And like so many viewers (I suspect), my wife and I were moved to tears—weeping really—during the Richard Gere film Hachi: A Dog’s Tale, the true story of the faithful Japanese Akita Inu dog named Hachiko (right), who patiently waited for his owner Hidesaburo Ueno to return to the train station from his office . . . fruitlessly every day for nine years . . . because his owner died at work. (Anyone who can get through this film without sobbing must be heartless.) If such connections as you suspect exist, why didn’t Hachiko know that his owner was never coming home? If there is an afterlife, and the departed can communicate from beyond to those whom they love on this side, why didn’t Hidesaburo give Hachiko some signal? Why allow such suffering to continue if we can do something about it? If loves connects us then why do so many people (and animals) in love not know when something tragic like this happens? We hear about the anomalous links between loved ones through powerful anecdotes that confirm such beliefs, but it is in the exceptions to the pattern that we must come to terms with and face the fact that love in this world is enough for you, for me, for Hitch, for Hachiko, and for everyone who has ever loved . . . and especially who has loved and lost.
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When it comes to science, you are not only conservative, as you admit, but also authoritarian. If the science establishment is for it, you are for it. If the science establishment is against it, you are against it.
But when it comes to the US political system, as a libertarian you want less government and more individual freedom and autonomy. The reason I referred to your libertarian stance was because I hoped that your belief in freedom might also apply to science. After all, much institutional science is a branch of big government. The US government spends about $135 billion a year on scientific research and development. Most scientists are working within highly bureaucratic systems. Yet the advance of science depends on the freedom of inquiry. At present this freedom is inhibited by institutional orthodoxies. That is why I think we need more individual freedom within science, and less authoritarianism.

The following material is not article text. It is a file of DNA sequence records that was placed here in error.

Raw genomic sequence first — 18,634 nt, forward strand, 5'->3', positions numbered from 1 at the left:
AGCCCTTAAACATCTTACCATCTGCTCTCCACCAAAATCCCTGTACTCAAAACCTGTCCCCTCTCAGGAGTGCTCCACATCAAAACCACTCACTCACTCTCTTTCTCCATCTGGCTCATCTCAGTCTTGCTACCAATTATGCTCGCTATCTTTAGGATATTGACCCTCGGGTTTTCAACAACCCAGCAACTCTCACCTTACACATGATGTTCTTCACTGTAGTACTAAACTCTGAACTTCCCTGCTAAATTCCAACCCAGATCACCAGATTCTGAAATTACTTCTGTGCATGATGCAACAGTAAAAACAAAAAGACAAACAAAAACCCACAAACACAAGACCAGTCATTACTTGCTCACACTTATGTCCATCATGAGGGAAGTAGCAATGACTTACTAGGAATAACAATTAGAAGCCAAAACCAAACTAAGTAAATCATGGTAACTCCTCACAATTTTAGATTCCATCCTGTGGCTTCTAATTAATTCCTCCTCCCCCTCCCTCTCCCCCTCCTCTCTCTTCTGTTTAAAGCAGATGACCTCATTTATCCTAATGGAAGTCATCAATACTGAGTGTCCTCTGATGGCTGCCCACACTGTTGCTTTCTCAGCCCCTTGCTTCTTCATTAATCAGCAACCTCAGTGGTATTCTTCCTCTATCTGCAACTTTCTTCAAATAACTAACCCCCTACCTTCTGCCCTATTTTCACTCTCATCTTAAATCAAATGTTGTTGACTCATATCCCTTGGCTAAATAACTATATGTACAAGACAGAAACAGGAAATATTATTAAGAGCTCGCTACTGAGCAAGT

You end your statement by saying that “confirmation bias . . . has plagued psi research for over a century.” But, ironically, your own opening statement is itself a perfect example of confirmation bias. The authorities you quote are all materialists and committed skeptics. In particular, when discussing the data from psi research, you rely on the claims of James Alcock, Richard Wiseman, and Ray Hyman, all of whom are skeptical crusaders and members of the Committee for Skeptical Inquiry. Such skeptical advocacy organizations often behave as if they are running election campaigns, with all the vices of confrontational party politics: bias, ad hominem attacks on opponents, negative campaigning, and attempts to conceal unwelcome facts by muddying the waters. Many examples are highlighted on the web site skepticalaboutskeptics.org.